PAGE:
Isamu Noguchi, American (1904-1988), was the illegitimate son of Yone Noguchi, a Japanese poet who had gained great acclaim in the United States. More of a sculptor than a designer, the everyday objects he created are best seen as sculptures with a practical value, “things for everyone’s pleasure”. His sculptural style exerted a lasting influence on the whole organic design language of the 1950s. The furniture he designed for Herman Miller Vitra and Knoll are still in production today.

Isamu Noguchi Products: (top to bottom) Herman Miller Table, Knoll Cyclone Dining Table, Radio Nurse Speaker, Akari lamp

Icon: Olympus XA

 
I have recently retired my Olympus XA — it has served me well for over 15 years, the flash unit was stolen during a mugging in Belgium in the early 1990′s. The quality of the photos are excellent. One of the smallest 35mm rangefinder cameras ever made, with total control over F-stop and manual focus. The original model, the XA, was sold from 1979 to 1985.

Olympus XA, by Yoshihisa Maitani, for Olympus

Editor's Picks

Brick Flip Clock
The classic vintage flip clock, reinvented and redesigned, made from a stainless steel case and a precision machine. Mount it on the wall or simply place it on a desk. [more...]

Suggested Reading

The Story of Eames Furniture
Brimming with images and insightful text, this unique book is the benchmark reference on what is arguably the most influential and important furniture brand of our time. [more...]
Buy it here: Amazon

The Guggenheim: Frank Lloyd Wright and the Making of the Modern Museum
First-ever book to explore the process behind one of the greatest modern buildings in America. [more...]
Buy it here: Amazon

MoonFire: The Epic Journey of Apollo 11
A unique tribute to the defining scientific mission of our time, the 40th anniversary of the Apollo 11 Moon landing. [more...]
Buy it here: Amazon

Cars Freedom Style Sex Power Motion Colour Everything

Cars
Freedom Style Sex Power Motion Colour Everything. This lavish and beautifully designed book is the gift book for all car enthusiasts and design aficionados. [more...]
Buy it here: Amazon

Design Icons

Karuselli Lounge Chair
“Without question my favourite piece of interior design, and undoubtedly the most comfortable chair I’ve ever sat in. I like to retire to one with a cigar and a stiff drink as frequently as possible." - Sir Terence Conran. [more...]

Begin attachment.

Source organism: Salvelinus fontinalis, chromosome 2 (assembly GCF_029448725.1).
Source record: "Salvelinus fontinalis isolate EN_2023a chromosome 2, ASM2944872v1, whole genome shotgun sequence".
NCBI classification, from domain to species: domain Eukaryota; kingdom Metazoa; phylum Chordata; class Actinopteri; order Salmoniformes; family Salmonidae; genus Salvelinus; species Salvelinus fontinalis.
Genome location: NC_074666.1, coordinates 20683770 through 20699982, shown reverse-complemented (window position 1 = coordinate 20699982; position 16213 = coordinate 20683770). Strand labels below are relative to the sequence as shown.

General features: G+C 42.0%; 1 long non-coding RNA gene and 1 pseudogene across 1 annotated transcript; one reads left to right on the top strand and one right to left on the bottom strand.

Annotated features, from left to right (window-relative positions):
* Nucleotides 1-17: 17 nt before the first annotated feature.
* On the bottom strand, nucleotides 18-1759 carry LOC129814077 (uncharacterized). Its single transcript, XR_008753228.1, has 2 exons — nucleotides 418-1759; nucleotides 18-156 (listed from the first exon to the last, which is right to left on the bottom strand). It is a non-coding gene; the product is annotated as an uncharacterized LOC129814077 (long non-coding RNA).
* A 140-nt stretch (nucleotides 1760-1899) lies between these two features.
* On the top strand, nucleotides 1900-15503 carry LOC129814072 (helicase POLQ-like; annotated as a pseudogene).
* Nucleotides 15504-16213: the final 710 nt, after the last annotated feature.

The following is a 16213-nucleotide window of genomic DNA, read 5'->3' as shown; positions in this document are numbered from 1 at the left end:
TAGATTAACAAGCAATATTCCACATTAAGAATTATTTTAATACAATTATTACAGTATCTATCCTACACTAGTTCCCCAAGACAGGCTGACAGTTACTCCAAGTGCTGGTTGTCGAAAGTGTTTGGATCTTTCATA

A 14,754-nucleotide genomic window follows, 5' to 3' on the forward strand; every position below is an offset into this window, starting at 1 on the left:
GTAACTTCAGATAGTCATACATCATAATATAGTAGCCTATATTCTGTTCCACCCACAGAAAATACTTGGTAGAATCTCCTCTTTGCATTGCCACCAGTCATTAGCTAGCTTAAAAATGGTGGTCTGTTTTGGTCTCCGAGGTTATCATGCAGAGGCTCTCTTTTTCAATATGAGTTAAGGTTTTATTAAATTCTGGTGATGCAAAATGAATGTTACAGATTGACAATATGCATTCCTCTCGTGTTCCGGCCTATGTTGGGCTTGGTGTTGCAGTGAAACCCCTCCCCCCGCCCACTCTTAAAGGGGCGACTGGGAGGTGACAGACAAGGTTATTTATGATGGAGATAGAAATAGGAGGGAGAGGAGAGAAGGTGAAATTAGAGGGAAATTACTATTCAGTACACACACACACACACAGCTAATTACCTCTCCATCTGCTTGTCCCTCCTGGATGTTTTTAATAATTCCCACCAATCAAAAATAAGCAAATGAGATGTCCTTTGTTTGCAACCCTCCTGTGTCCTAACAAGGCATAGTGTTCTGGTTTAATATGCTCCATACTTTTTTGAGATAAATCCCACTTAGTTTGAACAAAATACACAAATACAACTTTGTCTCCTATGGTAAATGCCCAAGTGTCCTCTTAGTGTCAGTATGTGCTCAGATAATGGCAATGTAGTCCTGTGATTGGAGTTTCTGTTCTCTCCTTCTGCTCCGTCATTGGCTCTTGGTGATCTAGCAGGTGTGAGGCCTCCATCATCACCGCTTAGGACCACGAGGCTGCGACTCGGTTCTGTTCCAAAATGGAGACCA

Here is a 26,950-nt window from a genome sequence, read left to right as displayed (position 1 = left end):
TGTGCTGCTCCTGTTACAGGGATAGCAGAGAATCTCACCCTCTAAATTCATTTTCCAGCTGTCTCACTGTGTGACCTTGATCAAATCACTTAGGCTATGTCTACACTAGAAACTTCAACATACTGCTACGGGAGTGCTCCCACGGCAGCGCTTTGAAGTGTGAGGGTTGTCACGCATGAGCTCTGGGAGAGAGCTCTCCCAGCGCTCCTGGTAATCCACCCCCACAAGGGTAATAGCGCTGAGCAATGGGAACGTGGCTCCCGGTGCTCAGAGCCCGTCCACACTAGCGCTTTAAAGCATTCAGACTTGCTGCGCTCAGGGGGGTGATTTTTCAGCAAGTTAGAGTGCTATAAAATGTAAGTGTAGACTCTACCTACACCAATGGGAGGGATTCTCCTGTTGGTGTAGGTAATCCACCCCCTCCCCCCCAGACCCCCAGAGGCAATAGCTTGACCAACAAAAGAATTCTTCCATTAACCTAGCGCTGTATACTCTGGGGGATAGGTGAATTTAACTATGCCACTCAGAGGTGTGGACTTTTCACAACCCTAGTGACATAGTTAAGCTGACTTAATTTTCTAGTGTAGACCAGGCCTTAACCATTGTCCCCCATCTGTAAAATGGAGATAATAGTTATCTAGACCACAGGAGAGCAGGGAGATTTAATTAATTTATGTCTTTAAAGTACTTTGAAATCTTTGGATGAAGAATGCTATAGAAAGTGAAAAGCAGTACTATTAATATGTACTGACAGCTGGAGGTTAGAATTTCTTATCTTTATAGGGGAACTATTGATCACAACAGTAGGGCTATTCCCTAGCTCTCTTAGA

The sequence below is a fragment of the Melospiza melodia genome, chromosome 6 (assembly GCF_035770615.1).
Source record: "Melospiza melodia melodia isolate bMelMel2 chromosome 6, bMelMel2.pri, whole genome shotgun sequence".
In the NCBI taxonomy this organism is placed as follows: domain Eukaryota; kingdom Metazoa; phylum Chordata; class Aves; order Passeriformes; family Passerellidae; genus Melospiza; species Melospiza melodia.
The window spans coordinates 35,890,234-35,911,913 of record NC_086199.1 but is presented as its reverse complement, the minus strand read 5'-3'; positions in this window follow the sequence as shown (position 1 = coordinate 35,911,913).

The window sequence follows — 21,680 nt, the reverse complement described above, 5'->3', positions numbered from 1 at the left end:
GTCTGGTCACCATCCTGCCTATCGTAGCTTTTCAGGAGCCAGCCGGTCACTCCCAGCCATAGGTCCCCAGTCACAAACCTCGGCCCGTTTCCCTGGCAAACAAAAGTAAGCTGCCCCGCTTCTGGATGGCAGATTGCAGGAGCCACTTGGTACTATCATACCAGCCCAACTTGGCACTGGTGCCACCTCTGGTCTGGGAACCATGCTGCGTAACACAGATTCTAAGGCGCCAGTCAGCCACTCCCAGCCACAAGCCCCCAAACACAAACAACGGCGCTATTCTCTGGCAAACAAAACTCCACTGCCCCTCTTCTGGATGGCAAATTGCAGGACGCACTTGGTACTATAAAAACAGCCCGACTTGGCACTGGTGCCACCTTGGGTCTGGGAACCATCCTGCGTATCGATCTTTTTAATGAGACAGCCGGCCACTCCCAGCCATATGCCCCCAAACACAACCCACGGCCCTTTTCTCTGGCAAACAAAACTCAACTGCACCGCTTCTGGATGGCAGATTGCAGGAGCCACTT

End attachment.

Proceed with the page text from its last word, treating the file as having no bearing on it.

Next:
Resources

More Books

Case Study Houses
“It’s a huge coffee-table book, which analyses each of the houses in chronological order, with plans, sketches and glorious photographs.” [more...]
Buy it here: Amazon

The Eames Lounge Chair
The book examines the evolution of a design icon and places it in its cultural, historical and social context. [more...]
Buy it here: Amazon

The U.N. Building
Symbol of world humanitarianism, a beacon of unity after the Second World War. More than 50 years on, the 39-story building is regarded as one of the pinnacles of mid-century modernism. [more...]
Buy it here: Amazon

Loblolly House
Including a DVD of the film "A House in the Trees", a real-time documentary of the design, fabrication, and assembly of this amazing house. [more...]
Buy it here: Amazon

Desire
The Shape of Things to Come. An up-to-date comprehensive survey on furniture and object design today, showcasing the crème de la crème of designers. [more...]
Buy it here: Amazon

Marcel Wanders
Behind the Ceiling is the first monograph on one of the most influential, prolific and celebrated international designers today. [more...]
Buy it here: Amazon

How to Wrap Five Eggs
A mid-60s classic of Japanese design. Stunningly laid-out paean to traditional Japanese packaging is rife with sumptuous black and white photos of all manner of boxes, wrappers and containers that appear at once homely and sophisticated, ingeniously utilitarian yet fine and rare. [more...]
Buy it here: Amazon

Services